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William Carne

I have been thinking about renunciation and being of fewer needs and what that means to me personally. What came up was the fact that in the last few years a lot of my own neediness, or greediness, often involves things of a more ‘spiritual’ nature – buying cds of tibetan chants, meditations, ordering spiritual and religious books, buying good headphones so I can listen to meditations, surfing the Internet for videos and documentaries, etc. A sort of ‘spiritual materialism’.
On the one hand this feels commendable as it is well-intentioned, but at the same time I wonder if it isn’t just the same materialism taking on another form, and more subtle because I don’t end up with a bag of rubbish at the end of the week, but still there is the unsatisfactoriness of hopping from ‘product’ to ‘product’.
Thinking further, I wondered why I might have slipped into this spiritual materialism. And I think it might be a substitute for feeling a real connection; both within the community and within myself. And it takes more effort to develop and stick to meditation practice than it does to order a meditation cd.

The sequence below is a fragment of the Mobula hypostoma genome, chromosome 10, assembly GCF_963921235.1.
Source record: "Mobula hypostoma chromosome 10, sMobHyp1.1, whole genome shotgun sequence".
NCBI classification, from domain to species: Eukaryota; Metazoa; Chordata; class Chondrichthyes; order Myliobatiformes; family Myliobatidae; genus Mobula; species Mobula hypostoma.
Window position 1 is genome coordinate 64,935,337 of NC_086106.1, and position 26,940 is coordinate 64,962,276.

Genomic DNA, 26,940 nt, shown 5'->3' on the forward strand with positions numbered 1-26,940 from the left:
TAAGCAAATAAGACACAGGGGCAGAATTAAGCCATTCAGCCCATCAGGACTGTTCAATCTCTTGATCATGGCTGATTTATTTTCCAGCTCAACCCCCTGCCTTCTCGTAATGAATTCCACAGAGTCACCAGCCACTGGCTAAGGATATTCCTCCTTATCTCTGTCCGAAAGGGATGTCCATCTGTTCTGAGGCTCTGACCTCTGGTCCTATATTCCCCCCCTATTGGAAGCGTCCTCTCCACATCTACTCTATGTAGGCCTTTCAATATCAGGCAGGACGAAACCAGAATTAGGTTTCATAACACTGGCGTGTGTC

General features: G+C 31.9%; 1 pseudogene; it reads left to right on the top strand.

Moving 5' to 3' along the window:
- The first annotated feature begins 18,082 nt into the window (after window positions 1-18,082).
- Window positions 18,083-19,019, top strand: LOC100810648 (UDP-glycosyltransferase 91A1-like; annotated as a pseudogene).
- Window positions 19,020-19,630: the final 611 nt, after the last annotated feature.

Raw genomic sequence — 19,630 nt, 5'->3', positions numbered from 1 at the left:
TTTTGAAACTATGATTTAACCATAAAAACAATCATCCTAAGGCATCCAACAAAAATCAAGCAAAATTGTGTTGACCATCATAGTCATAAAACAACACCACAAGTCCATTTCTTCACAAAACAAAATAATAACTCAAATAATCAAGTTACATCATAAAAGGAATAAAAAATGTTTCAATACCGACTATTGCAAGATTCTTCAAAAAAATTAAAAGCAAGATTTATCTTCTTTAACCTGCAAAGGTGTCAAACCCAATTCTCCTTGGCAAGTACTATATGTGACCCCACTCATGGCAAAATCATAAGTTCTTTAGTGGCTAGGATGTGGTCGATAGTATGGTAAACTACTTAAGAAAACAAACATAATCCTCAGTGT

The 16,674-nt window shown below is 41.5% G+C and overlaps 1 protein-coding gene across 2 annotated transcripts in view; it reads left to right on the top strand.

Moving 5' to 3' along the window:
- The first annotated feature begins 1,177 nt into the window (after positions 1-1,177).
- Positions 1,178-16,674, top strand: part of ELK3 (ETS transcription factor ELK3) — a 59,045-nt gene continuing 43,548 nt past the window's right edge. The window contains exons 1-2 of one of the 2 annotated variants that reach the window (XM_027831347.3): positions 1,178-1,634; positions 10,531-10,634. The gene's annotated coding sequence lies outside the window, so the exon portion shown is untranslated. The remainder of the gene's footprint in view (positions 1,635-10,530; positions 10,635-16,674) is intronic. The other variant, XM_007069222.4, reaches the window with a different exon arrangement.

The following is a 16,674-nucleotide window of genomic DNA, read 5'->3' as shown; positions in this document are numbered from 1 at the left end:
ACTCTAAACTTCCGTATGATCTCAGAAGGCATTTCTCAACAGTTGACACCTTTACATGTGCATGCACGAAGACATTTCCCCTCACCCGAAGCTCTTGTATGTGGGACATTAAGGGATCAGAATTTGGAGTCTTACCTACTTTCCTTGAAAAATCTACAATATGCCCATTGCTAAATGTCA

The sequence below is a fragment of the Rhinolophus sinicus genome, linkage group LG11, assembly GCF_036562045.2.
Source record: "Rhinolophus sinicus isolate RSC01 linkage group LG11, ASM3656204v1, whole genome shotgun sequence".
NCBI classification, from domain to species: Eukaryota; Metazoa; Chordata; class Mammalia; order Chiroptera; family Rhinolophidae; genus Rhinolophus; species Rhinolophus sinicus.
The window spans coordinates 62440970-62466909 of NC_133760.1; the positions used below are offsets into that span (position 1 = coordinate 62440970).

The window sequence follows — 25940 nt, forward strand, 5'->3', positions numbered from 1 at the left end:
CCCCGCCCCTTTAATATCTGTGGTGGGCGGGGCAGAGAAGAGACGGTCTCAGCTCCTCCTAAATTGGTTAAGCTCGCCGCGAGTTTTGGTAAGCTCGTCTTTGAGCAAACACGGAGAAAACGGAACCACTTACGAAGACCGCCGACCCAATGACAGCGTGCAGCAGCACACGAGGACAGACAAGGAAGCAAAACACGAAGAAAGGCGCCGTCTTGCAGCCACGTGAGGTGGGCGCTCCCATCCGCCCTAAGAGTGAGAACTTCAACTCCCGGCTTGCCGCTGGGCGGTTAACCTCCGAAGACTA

So is being of many needs really rooted in feeling a lack of connection and wanting to fill the void quickly and easily?
And so is the solution to develop that connection, and the challenge to find a way to do that? I know that when I really feel connected and in the fulness of the moment, the difference between having and not having ‘outside things’ becomes rather irrelevant, and I can give freely and joyfully.

Sorry if this is a rambling message, I was trying to follow the train of reflections that came up while I was contemplating this week’s topic. On a personal level I am very grateful for this opportunity to feel part of a such a compassionate community.

Thank you